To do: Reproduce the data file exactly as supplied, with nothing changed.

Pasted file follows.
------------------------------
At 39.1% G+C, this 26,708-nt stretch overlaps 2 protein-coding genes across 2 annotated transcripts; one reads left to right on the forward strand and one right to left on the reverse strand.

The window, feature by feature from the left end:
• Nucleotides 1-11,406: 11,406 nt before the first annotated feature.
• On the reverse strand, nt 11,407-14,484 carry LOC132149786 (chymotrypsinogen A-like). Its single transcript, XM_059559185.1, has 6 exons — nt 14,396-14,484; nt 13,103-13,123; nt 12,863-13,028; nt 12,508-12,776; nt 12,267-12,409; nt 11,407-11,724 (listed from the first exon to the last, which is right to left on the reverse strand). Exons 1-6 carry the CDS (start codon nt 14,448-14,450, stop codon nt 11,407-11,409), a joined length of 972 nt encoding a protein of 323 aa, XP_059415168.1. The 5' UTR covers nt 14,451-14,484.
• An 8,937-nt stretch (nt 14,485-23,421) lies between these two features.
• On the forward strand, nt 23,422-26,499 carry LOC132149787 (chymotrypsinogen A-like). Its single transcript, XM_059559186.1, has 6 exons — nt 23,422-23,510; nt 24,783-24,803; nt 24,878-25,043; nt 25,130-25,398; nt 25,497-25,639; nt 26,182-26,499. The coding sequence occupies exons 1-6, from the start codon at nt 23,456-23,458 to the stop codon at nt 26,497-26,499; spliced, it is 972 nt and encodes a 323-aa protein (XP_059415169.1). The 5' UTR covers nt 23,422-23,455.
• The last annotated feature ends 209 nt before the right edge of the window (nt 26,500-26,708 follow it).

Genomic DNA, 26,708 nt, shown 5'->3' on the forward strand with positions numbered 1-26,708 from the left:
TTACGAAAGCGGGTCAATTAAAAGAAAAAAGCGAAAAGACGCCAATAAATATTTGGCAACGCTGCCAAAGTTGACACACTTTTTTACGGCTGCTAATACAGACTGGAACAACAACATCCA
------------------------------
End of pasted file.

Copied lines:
At 39.1% G+C, this 26,708-nt stretch overlaps 2 protein-coding genes across 2 annotated transcripts; one reads left to right on the forward strand and one right to left on the reverse strand.

The window, feature by feature from the left end:
• Nucleotides 1-11,406: 11,406 nt before the first annotated feature.
• On the reverse strand, nt 11,407-14,484 carry LOC132149786 (chymotrypsinogen A-like). Its single transcript, XM_059559185.1, has 6 exons — nt 14,396-14,484; nt 13,103-13,123; nt 12,863-13,028; nt 12,508-12,776; nt 12,267-12,409; nt 11,407-11,724 (listed from the first exon to the last, which is right to left on the reverse strand). Exons 1-6 carry the CDS (start codon nt 14,448-14,450, stop codon nt 11,407-11,409), a joined length of 972 nt encoding a protein of 323 aa, XP_059415168.1. The 5' UTR covers nt 14,451-14,484.
• An 8,937-nt stretch (nt 14,485-23,421) lies between these two features.
• On the forward strand, nt 23,422-26,499 carry LOC132149787 (chymotrypsinogen A-like). Its single transcript, XM_059559186.1, has 6 exons — nt 23,422-23,510; nt 24,783-24,803; nt 24,878-25,043; nt 25,130-25,398; nt 25,497-25,639; nt 26,182-26,499. The coding sequence occupies exons 1-6, from the start codon at nt 23,456-23,458 to the stop codon at nt 26,497-26,499; spliced, it is 972 nt and encodes a 323-aa protein (XP_059415169.1). The 5' UTR covers nt 23,422-23,455.
• The last annotated feature ends 209 nt before the right edge of the window (nt 26,500-26,708 follow it).

Genomic DNA, 26,708 nt, shown 5'->3' on the forward strand with positions numbered 1-26,708 from the left:
TTACGAAAGCGGGTCAATTAAAAGAAAAAAGCGAAAAGACGCCAATAAATATTTGGCAACGCTGCCAAAGTTGACACACTTTTTTACGGCTGCTAATACAGACTGGAACAACAACATCCA